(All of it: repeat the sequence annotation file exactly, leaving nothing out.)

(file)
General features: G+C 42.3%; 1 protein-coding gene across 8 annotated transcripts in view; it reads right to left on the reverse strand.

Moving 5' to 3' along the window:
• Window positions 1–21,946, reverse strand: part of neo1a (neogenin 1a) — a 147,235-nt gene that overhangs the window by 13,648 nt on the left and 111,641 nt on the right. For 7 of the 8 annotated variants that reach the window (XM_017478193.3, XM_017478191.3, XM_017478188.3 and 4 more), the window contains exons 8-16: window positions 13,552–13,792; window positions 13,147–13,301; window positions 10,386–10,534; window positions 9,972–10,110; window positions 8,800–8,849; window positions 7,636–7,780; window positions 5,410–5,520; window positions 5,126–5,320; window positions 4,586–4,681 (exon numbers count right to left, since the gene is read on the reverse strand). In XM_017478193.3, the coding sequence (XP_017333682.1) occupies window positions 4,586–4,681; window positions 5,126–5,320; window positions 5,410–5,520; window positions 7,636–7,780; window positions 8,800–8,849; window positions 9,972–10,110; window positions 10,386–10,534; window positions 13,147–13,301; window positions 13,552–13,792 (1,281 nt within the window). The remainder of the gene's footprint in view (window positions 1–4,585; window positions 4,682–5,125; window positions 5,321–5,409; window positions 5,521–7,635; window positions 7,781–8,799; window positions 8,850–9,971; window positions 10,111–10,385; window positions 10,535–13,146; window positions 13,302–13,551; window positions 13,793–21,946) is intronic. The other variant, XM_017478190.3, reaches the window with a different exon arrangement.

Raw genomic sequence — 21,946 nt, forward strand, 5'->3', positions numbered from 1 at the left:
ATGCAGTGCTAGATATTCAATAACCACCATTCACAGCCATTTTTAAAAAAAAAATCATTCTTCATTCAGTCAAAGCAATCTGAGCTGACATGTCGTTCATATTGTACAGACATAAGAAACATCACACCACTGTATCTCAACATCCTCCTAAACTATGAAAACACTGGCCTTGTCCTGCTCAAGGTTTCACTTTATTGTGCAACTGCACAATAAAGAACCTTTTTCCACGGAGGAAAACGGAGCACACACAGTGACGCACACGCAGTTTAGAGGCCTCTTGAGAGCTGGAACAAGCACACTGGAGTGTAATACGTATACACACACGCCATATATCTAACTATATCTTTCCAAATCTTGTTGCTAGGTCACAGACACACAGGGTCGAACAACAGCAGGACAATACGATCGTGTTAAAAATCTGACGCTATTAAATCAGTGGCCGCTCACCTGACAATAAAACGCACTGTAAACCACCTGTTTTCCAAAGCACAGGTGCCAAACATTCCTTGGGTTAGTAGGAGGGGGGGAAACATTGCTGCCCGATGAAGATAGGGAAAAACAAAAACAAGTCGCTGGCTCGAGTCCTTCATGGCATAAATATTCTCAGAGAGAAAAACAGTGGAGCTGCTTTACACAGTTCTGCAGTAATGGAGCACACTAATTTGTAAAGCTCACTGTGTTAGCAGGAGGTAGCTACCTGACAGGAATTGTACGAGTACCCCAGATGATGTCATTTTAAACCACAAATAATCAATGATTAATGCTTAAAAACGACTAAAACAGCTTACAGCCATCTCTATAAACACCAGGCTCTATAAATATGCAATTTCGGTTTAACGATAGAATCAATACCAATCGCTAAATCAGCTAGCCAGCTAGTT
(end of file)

General features: G+C 42.3%; 1 protein-coding gene across 8 annotated transcripts in view; it reads right to left on the reverse strand.

Moving 5' to 3' along the window:
• Window positions 1–21,946, reverse strand: part of neo1a (neogenin 1a) — a 147,235-nt gene that overhangs the window by 13,648 nt on the left and 111,641 nt on the right. For 7 of the 8 annotated variants that reach the window (XM_017478193.3, XM_017478191.3, XM_017478188.3 and 4 more), the window contains exons 8-16: window positions 13,552–13,792; window positions 13,147–13,301; window positions 10,386–10,534; window positions 9,972–10,110; window positions 8,800–8,849; window positions 7,636–7,780; window positions 5,410–5,520; window positions 5,126–5,320; window positions 4,586–4,681 (exon numbers count right to left, since the gene is read on the reverse strand). In XM_017478193.3, the coding sequence (XP_017333682.1) occupies window positions 4,586–4,681; window positions 5,126–5,320; window positions 5,410–5,520; window positions 7,636–7,780; window positions 8,800–8,849; window positions 9,972–10,110; window positions 10,386–10,534; window positions 13,147–13,301; window positions 13,552–13,792 (1,281 nt within the window). The remainder of the gene's footprint in view (window positions 1–4,585; window positions 4,682–5,125; window positions 5,321–5,409; window positions 5,521–7,635; window positions 7,781–8,799; window positions 8,850–9,971; window positions 10,111–10,385; window positions 10,535–13,146; window positions 13,302–13,551; window positions 13,793–21,946) is intronic. The other variant, XM_017478190.3, reaches the window with a different exon arrangement.

Raw genomic sequence — 21,946 nt, forward strand, 5'->3', positions numbered from 1 at the left:
ATGCAGTGCTAGATATTCAATAACCACCATTCACAGCCATTTTTAAAAAAAAAATCATTCTTCATTCAGTCAAAGCAATCTGAGCTGACATGTCGTTCATATTGTACAGACATAAGAAACATCACACCACTGTATCTCAACATCCTCCTAAACTATGAAAACACTGGCCTTGTCCTGCTCAAGGTTTCACTTTATTGTGCAACTGCACAATAAAGAACCTTTTTCCACGGAGGAAAACGGAGCACACACAGTGACGCACACGCAGTTTAGAGGCCTCTTGAGAGCTGGAACAAGCACACTGGAGTGTAATACGTATACACACACGCCATATATCTAACTATATCTTTCCAAATCTTGTTGCTAGGTCACAGACACACAGGGTCGAACAACAGCAGGACAATACGATCGTGTTAAAAATCTGACGCTATTAAATCAGTGGCCGCTCACCTGACAATAAAACGCACTGTAAACCACCTGTTTTCCAAAGCACAGGTGCCAAACATTCCTTGGGTTAGTAGGAGGGGGGGAAACATTGCTGCCCGATGAAGATAGGGAAAAACAAAAACAAGTCGCTGGCTCGAGTCCTTCATGGCATAAATATTCTCAGAGAGAAAAACAGTGGAGCTGCTTTACACAGTTCTGCAGTAATGGAGCACACTAATTTGTAAAGCTCACTGTGTTAGCAGGAGGTAGCTACCTGACAGGAATTGTACGAGTACCCCAGATGATGTCATTTTAAACCACAAATAATCAATGATTAATGCTTAAAAACGACTAAAACAGCTTACAGCCATCTCTATAAACACCAGGCTCTATAAATATGCAATTTCGGTTTAACGATAGAATCAATACCAATCGCTAAATCAGCTAGCCAGCTAGTT